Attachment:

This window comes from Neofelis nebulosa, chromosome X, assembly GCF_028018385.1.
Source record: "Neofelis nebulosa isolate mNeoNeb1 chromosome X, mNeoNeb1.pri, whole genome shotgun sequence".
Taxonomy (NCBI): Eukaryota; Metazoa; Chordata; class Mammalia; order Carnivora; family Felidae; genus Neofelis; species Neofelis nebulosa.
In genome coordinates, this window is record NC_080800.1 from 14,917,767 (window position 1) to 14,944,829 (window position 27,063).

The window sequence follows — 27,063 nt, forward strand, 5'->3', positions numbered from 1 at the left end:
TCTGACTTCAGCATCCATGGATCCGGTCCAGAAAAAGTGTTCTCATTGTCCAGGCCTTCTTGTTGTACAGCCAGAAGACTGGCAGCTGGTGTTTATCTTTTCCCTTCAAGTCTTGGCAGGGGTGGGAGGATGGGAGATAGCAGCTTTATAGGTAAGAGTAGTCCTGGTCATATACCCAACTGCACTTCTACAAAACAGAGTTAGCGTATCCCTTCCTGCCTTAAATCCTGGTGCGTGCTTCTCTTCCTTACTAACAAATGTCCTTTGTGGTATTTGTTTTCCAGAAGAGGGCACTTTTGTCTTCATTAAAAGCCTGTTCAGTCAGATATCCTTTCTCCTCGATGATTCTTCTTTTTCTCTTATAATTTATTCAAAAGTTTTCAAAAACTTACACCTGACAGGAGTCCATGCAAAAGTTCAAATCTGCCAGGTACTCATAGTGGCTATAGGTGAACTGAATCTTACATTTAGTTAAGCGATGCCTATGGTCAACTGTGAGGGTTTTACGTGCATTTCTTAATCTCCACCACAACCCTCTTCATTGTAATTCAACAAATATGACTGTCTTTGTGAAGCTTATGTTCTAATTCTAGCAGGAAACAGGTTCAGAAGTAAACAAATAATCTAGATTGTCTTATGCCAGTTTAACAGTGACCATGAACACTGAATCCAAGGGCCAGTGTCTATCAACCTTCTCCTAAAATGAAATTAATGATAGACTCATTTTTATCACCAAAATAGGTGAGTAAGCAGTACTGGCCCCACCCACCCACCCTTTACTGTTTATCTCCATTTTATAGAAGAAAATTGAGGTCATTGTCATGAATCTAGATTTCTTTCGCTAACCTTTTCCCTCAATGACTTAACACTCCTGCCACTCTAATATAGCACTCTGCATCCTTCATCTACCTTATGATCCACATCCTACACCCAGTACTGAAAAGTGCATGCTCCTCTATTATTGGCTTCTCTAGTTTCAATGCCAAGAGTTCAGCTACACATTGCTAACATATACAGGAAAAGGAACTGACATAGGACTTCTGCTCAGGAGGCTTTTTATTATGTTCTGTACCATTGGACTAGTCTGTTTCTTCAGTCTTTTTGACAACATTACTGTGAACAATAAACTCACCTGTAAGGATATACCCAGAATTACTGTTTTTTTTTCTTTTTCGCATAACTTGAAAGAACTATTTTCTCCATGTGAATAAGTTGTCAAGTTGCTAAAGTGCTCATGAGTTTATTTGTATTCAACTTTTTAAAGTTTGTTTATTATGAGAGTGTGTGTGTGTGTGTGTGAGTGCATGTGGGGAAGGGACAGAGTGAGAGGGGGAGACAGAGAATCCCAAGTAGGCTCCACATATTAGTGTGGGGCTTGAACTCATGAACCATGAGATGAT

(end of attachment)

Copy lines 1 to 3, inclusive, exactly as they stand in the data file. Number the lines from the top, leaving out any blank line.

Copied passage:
This window comes from Neofelis nebulosa, chromosome X, assembly GCF_028018385.1.
Source record: "Neofelis nebulosa isolate mNeoNeb1 chromosome X, mNeoNeb1.pri, whole genome shotgun sequence".
Taxonomy (NCBI): Eukaryota; Metazoa; Chordata; class Mammalia; order Carnivora; family Felidae; genus Neofelis; species Neofelis nebulosa.